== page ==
We first present an edition of the manuscript LH VII, B 2, 39 in which Leibniz develops a new formalism in order to give rigorous definitions of positive, of privative, and of primitive terms.This formalism involves a symbolic treatment of conceptual quantification which differs quite considerably from Leibniz’s “standard” theory of “indefinite concepts” as developed, e.g., in the “General Inquirles” In the subsequent commentary we give an interpretation and a critical evaluation of Leibniz’s symbolic apparatus. It turns out that the (...)
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  35. Mathesis Rationis Festschrift Für Heinrich Schepers.Albert Heinekamp, Heinrich Schepers, Martin Schneider & Wolfgang Lenzen - 1990
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  36. Abtreibung, Intersubjektiver Nutzenvergleich und der Wert des Lebens.Wolfgang Lenzen - 1995 - Ethik Und Sozialwissenschaften 6 (2):200.
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  37. Über Rainer Enskats 'Wahrheit und Entdeckung'.Wolfgang Lenzen - 1990 - Allgemeine Zeitschrift für Philosophie 15 (3):87.
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  38. Frege und Leibniz.Wolfgang Lenzen - 1995 - In Ingolf Max (ed.), Logik und Mathematik. de Gruyter. pp. 82-92.
  39. GW Leibniz Die Grundlagen des logischen Kalkuls.Wolfgang Lenzen - 2003 - History and Philosophy of Logic 24 (2):141-162.
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  40. Hans Ineichen: Einstellungssätze.Wolfgang Lenzen - 1989 - Philosophische Rundschau 36:41.
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  41. On the Origin of the Utilitarian Maximization Requirement.Wolfgang Lenzen - 2003 - History of Philosophy & Logical Analysis 6 (1):151-165.
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  42.  2
    Guilielmi Pacidii Non Plus Ultra, Oder: Eine Rekonstruktion des Leibnizschen Plus-Minus-Kalküls.Wolfgang Lenzen - 2000 - History of Philosophy & Logical Analysis 3 (1):71-118.
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  43. On the Origin of the Utilitarian Maximization Requirement.Wolfgang Lenzen - 2003 - History of Philosophy & Logical Analysis 6.
    Since the total utility of an action A, U, is taken as the decisive criterion for the moral quality of A in the sense that A1 is morally better than A2 iff U > U, utilitarian ethics usually requires that we should always chose that action A* by which the total utility is maximized. This requirement, however, is fundamentally mistaken since it entails that any morally good action A1 is forbidden as long as there exists another alternative A2 which is (...)
     
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  44.  27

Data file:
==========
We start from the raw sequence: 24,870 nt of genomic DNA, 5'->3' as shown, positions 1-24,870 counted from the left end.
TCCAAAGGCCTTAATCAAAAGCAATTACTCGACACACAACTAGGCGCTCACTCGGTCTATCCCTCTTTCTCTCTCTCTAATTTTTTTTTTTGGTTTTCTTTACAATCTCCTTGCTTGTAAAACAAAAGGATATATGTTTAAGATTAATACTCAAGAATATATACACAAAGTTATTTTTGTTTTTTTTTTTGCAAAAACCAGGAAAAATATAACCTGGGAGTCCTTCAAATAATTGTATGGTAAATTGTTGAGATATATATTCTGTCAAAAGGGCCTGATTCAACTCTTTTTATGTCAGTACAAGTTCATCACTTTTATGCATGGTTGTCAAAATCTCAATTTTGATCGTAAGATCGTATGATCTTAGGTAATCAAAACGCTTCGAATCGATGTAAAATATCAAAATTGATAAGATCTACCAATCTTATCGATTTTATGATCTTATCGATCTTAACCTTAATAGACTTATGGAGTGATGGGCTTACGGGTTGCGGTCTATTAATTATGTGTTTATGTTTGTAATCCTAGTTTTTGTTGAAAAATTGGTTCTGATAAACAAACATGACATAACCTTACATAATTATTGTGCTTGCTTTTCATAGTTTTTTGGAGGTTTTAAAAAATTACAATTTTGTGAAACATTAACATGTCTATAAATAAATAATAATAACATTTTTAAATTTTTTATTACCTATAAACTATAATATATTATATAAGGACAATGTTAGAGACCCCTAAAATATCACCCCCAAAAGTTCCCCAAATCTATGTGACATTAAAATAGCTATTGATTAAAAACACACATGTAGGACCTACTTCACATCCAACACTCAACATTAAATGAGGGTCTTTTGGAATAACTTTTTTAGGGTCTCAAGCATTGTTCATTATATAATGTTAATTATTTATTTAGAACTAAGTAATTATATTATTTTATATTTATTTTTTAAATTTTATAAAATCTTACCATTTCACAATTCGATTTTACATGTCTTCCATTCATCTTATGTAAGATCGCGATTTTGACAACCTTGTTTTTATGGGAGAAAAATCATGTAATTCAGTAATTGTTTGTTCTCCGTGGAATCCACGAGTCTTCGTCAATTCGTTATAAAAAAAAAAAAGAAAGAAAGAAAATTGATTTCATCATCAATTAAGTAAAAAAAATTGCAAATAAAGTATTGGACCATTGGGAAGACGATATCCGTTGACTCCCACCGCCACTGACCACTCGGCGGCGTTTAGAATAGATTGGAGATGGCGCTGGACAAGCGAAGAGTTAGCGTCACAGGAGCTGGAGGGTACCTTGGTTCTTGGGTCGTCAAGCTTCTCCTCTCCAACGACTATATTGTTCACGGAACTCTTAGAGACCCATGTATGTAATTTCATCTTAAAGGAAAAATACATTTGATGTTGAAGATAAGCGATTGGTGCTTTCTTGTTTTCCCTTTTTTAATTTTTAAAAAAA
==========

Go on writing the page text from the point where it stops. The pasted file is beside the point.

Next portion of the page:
Ockham’s Calculus of Strict Implication.Wolfgang Lenzen - 2015 - Logica Universalis 9 (2):181-191.
    In his main work Summa Logicae written around 1323, William of Ockham developed a system of propositional modal logic which contains almost all theorems of a modern calculus of strict implication. This calculus is formally reconstructed here with the help of modern symbols for the operators of conjunction, disjunction, implication, negation, possibility, and necessity.
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  45.  26
    Das Töten von Tieren und von Föten.Wolfgang Lenzen - 1990 - Analyse & Kritik 12 (2):190-205.
    Singer's ,Practical Ethics, is based on a form of utilitarianism which takes into account the interests of a living being if and only if it displays a minimum of rationality and consciousness. Accordingly aborting a human fetus in an early stage of development is held to be morally acceptable, whereas killing chicken, pigs, and cattle for mere culinary pleasure is not. Singer's view on abortion are refuted because they only consider the actual properties of the fetus but ignore the quality, (...)
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  46.  21
    Beschränkte und Unbeschränkte Reduktion von Konjunktionen von Modalitäten in S4.Wolfgang Lenzen - 1980 - Zeitschrift fur mathematische Logik und Grundlagen der Mathematik 26 (7-9):131-143.
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  47.  21
    Belief and Probability.Wolfgang Lenzen - 1979 - Grazer Philosophische Studien 9 (1):199-207.
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  48.  23
    Zum Problem des Fundamentalismus aus der Perspektive der epistemischen Logik.Wolfgang Lenzen - 1984 - Grazer Philosophische Studien 22 (1):13-25.
    Aus epistemisch-logischer Sicht reduziert sich das Fundamentalismusproblem auf die Fragen, ob die Bedingung "a's Glaube, daß p, ist fundiert" notwendig bzw. — im Verband mit "p ist wahr" und "a ist davon überzeugt, daß p " — auch hinreichend dafür ist, daß a weiß, daß p. Drei Explikationsversuche der Fundiertheitsbedingung werden untersucht: während die ersten beiden, mit den üblichen epistemischen Termen 'wissen' und 'überzeugt sein' formulierten Varianten scheitern, erweist sich die dritte Definition mittels des Terms 'evident sein' als erfolgversprechend, sofern (...)
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  49.  33
    Ploucquet’s “Refutation” of the Traditional Square of Opposition.Wolfgang Lenzen - 2008 - Logica Universalis 2 (1):43-58.
    . In the 18th century, Gottfried Ploucquet developed a new syllogistic logic where the categorical forms are interpreted as set-theoretical identities, or diversities, between the full extension, or a non-empty part of the extension, of the subject and the predicate. With the help of two operators ‘O’ (for “Omne”) and ‘Q’ (for “Quoddam”), the UA and PA are represented as ‘O(S) – Q(P)’ and ‘Q(S) – Q(P)’, respectively, while UN and PN take the form ‘O(S) > O(P)’ and ‘Q(S) > (...)
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  50. Damasios Theorie der Emotionen.Wolfgang Lenzen - 2004 - Facta Philosophica 6 (2):269-309.